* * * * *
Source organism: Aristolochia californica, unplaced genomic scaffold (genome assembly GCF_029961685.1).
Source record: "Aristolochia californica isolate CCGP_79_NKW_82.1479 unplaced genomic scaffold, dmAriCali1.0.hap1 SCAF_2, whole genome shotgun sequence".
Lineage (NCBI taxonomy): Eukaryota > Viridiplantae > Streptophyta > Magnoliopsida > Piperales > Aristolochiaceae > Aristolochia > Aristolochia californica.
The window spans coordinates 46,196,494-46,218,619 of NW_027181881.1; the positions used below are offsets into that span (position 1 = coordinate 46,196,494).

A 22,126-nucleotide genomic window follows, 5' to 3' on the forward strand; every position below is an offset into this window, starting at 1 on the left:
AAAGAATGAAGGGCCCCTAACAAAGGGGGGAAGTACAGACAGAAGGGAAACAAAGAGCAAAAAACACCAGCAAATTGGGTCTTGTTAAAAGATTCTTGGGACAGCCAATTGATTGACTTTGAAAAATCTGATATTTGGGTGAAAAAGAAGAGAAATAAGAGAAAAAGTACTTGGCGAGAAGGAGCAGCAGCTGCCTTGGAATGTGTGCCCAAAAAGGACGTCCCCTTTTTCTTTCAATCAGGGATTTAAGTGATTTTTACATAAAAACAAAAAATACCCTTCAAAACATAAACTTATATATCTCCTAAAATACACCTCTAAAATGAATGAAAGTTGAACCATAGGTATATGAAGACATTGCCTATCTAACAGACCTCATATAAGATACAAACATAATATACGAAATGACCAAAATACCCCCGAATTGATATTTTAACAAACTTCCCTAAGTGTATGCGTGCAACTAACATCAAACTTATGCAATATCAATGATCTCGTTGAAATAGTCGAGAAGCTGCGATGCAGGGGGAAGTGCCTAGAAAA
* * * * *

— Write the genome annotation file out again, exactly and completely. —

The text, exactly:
Source organism: Aristolochia californica, unplaced genomic scaffold (genome assembly GCF_029961685.1).
Source record: "Aristolochia californica isolate CCGP_79_NKW_82.1479 unplaced genomic scaffold, dmAriCali1.0.hap1 SCAF_2, whole genome shotgun sequence".
Lineage (NCBI taxonomy): Eukaryota > Viridiplantae > Streptophyta > Magnoliopsida > Piperales > Aristolochiaceae > Aristolochia > Aristolochia californica.
The window spans coordinates 46,196,494-46,218,619 of NW_027181881.1; the positions used below are offsets into that span (position 1 = coordinate 46,196,494).

A 22,126-nucleotide genomic window follows, 5' to 3' on the forward strand; every position below is an offset into this window, starting at 1 on the left:
AAAGAATGAAGGGCCCCTAACAAAGGGGGGAAGTACAGACAGAAGGGAAACAAAGAGCAAAAAACACCAGCAAATTGGGTCTTGTTAAAAGATTCTTGGGACAGCCAATTGATTGACTTTGAAAAATCTGATATTTGGGTGAAAAAGAAGAGAAATAAGAGAAAAAGTACTTGGCGAGAAGGAGCAGCAGCTGCCTTGGAATGTGTGCCCAAAAAGGACGTCCCCTTTTTCTTTCAATCAGGGATTTAAGTGATTTTTACATAAAAACAAAAAATACCCTTCAAAACATAAACTTATATATCTCCTAAAATACACCTCTAAAATGAATGAAAGTTGAACCATAGGTATATGAAGACATTGCCTATCTAACAGACCTCATATAAGATACAAACATAATATACGAAATGACCAAAATACCCCCGAATTGATATTTTAACAAACTTCCCTAAGTGTATGCGTGCAACTAACATCAAACTTATGCAATATCAATGATCTCGTTGAAATAGTCGAGAAGCTGCGATGCAGGGGGAAGTGCCTAGAAAA